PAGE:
Chronic Wasting Disease: What to Know This Hunting Season

Oregon’s wildlife experts are warning hunters about a fatal disease found in deer and elk, and how to take precautions against it.

The Oregon Department of Fish and Wildlife is urging hunters be aware of Chronic Wasting Disease (CWD), a highly infectious disease found in deer, elk, moose, and other animals in the cervid family. CWD does not pose a risk to humans, but it could cause significant declines in regional wildlife populations if there is rampant spread. CWD has not been detected in Oregon, but it was found in animals harvested near the Snake River on the Idaho-Oregon border in 2021.

Experts say CWD has not shown to cause illness in humans, but they do not recommend eating CWD-contaminated meat, and encourage caution with any infected animals.

Lists of participating meat processors and taxidermists can also be found on the ODFW website. Once a sample is tested, hunters can view the results on the ODFW website as well.

If members who harvest an animal with their Tribal tag would like to have the animal tested for CWD, they can follow the guidelines outlined in the article. ODFW recommends hunters have their game tested for CWD in order to track any potential spread of the disease. They posted the recommendations on their website, which include the following:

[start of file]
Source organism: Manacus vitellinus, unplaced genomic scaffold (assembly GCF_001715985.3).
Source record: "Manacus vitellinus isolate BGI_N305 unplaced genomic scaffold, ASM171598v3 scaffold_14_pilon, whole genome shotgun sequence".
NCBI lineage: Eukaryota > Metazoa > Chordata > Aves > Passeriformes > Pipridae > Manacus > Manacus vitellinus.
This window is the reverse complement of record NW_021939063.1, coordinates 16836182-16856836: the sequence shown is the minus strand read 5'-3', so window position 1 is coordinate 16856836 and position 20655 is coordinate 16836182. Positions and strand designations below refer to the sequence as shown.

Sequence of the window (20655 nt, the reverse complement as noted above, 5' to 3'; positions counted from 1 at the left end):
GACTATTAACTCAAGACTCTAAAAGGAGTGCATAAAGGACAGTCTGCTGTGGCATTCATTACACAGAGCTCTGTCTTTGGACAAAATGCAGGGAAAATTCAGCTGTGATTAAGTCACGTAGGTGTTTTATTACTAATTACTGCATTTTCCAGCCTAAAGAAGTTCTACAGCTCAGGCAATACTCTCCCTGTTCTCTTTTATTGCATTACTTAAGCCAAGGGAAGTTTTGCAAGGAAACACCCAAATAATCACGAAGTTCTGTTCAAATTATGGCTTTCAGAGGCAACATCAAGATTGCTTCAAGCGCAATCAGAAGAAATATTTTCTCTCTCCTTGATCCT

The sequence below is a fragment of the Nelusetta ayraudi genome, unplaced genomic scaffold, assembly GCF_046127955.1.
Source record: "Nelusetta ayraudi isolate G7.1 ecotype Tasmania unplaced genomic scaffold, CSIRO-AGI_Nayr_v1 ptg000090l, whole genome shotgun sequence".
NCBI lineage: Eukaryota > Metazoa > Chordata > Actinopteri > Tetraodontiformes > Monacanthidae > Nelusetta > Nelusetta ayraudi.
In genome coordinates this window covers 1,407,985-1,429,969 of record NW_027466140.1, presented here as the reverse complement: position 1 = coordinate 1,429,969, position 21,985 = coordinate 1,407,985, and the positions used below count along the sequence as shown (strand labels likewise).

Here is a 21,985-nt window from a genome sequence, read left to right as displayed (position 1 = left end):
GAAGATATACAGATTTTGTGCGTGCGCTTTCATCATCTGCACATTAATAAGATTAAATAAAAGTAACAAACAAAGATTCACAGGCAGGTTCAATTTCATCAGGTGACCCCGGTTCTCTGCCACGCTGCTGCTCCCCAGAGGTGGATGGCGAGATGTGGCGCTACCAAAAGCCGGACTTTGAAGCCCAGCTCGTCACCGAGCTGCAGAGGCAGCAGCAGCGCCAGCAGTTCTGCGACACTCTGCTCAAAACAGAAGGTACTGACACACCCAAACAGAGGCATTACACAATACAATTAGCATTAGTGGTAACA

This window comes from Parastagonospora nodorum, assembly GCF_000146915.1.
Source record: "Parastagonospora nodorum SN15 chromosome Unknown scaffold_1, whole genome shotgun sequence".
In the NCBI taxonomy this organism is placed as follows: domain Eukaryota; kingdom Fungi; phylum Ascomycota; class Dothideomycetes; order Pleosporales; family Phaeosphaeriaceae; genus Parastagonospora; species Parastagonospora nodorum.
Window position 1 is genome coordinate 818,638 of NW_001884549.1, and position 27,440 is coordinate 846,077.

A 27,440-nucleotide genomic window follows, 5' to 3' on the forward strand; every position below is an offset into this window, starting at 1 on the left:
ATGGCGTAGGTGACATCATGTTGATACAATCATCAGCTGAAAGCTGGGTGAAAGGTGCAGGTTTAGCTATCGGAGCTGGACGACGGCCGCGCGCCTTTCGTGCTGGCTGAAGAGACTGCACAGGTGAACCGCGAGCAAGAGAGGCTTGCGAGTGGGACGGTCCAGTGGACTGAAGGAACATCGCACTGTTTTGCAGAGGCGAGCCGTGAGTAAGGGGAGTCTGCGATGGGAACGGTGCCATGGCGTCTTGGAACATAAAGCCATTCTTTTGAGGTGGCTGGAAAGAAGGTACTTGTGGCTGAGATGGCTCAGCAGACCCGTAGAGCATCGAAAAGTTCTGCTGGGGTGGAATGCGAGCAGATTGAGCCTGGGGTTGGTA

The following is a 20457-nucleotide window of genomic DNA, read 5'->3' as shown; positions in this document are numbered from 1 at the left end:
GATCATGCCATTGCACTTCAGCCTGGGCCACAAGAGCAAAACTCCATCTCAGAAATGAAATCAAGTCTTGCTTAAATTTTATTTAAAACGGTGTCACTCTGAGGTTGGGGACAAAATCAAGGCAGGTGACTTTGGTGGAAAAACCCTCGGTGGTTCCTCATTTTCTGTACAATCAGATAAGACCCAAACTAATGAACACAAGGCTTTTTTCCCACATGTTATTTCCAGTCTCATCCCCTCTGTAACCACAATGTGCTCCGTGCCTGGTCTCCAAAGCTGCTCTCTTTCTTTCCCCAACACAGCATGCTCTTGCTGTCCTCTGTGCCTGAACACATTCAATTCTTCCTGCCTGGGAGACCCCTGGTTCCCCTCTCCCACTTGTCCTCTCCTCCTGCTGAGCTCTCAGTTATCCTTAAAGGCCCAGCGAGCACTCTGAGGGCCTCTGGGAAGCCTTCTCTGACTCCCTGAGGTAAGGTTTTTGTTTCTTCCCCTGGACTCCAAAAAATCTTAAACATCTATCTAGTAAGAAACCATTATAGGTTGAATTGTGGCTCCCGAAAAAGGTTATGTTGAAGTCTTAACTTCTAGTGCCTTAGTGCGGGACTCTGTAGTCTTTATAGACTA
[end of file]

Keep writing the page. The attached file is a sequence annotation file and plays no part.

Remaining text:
• Stop at check stations along major travel routes at the start of the 2024 big game hunting season
  • Make an appointment at an ODFW field office to allow a wildlife biologist to take a sample
  • Drop off a head in a drop barrel at select ODFW field office locations.
  • Have your meat processed at a participating processor who will collect a sample
  • Take your animal to a participating taxidermist who will collect a sample

CWD does not impact hunting and fishing agreements established between ODFW and the Cow Creek Band of Umpqua Tribe of Indians. Tribal citizens who receive their Tribal hunting tag through the Cow Creek Umpqua Tribal Government are encouraged to follow all ODFW rules and regulations, and can have their animal tested for CWD by bringing it to ODFW.